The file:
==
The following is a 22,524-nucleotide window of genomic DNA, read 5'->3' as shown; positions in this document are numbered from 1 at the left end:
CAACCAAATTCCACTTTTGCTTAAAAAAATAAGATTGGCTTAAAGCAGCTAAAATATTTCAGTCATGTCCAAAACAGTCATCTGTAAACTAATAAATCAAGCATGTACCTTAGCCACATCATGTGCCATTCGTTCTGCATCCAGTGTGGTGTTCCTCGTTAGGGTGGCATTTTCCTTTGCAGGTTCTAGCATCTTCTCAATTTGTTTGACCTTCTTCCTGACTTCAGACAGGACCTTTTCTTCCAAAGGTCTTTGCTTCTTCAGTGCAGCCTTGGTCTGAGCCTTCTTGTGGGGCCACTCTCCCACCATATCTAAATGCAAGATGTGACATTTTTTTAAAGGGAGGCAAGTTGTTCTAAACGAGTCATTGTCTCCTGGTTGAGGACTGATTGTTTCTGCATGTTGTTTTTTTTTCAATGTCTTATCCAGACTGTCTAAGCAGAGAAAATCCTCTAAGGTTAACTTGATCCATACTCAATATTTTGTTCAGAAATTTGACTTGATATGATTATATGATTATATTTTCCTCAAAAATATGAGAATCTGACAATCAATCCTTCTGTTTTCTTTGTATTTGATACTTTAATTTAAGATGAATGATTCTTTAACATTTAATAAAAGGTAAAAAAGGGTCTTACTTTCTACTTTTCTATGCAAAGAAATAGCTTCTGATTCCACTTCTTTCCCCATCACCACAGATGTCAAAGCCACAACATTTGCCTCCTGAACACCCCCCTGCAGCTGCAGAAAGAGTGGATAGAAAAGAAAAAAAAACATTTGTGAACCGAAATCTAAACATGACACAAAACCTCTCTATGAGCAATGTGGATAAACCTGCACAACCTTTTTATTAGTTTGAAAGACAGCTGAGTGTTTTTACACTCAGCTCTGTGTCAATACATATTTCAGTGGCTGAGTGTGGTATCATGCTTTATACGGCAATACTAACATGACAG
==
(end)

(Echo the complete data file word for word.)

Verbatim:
The following is a 22,524-nucleotide window of genomic DNA, read 5'->3' as shown; positions in this document are numbered from 1 at the left end:
CAACCAAATTCCACTTTTGCTTAAAAAAATAAGATTGGCTTAAAGCAGCTAAAATATTTCAGTCATGTCCAAAACAGTCATCTGTAAACTAATAAATCAAGCATGTACCTTAGCCACATCATGTGCCATTCGTTCTGCATCCAGTGTGGTGTTCCTCGTTAGGGTGGCATTTTCCTTTGCAGGTTCTAGCATCTTCTCAATTTGTTTGACCTTCTTCCTGACTTCAGACAGGACCTTTTCTTCCAAAGGTCTTTGCTTCTTCAGTGCAGCCTTGGTCTGAGCCTTCTTGTGGGGCCACTCTCCCACCATATCTAAATGCAAGATGTGACATTTTTTTAAAGGGAGGCAAGTTGTTCTAAACGAGTCATTGTCTCCTGGTTGAGGACTGATTGTTTCTGCATGTTGTTTTTTTTTCAATGTCTTATCCAGACTGTCTAAGCAGAGAAAATCCTCTAAGGTTAACTTGATCCATACTCAATATTTTGTTCAGAAATTTGACTTGATATGATTATATGATTATATTTTCCTCAAAAATATGAGAATCTGACAATCAATCCTTCTGTTTTCTTTGTATTTGATACTTTAATTTAAGATGAATGATTCTTTAACATTTAATAAAAGGTAAAAAAGGGTCTTACTTTCTACTTTTCTATGCAAAGAAATAGCTTCTGATTCCACTTCTTTCCCCATCACCACAGATGTCAAAGCCACAACATTTGCCTCCTGAACACCCCCCTGCAGCTGCAGAAAGAGTGGATAGAAAAGAAAAAAAAACATTTGTGAACCGAAATCTAAACATGACACAAAACCTCTCTATGAGCAATGTGGATAAACCTGCACAACCTTTTTATTAGTTTGAAAGACAGCTGAGTGTTTTTACACTCAGCTCTGTGTCAATACATATTTCAGTGGCTGAGTGTGGTATCATGCTTTATACGGCAATACTAACATGACAG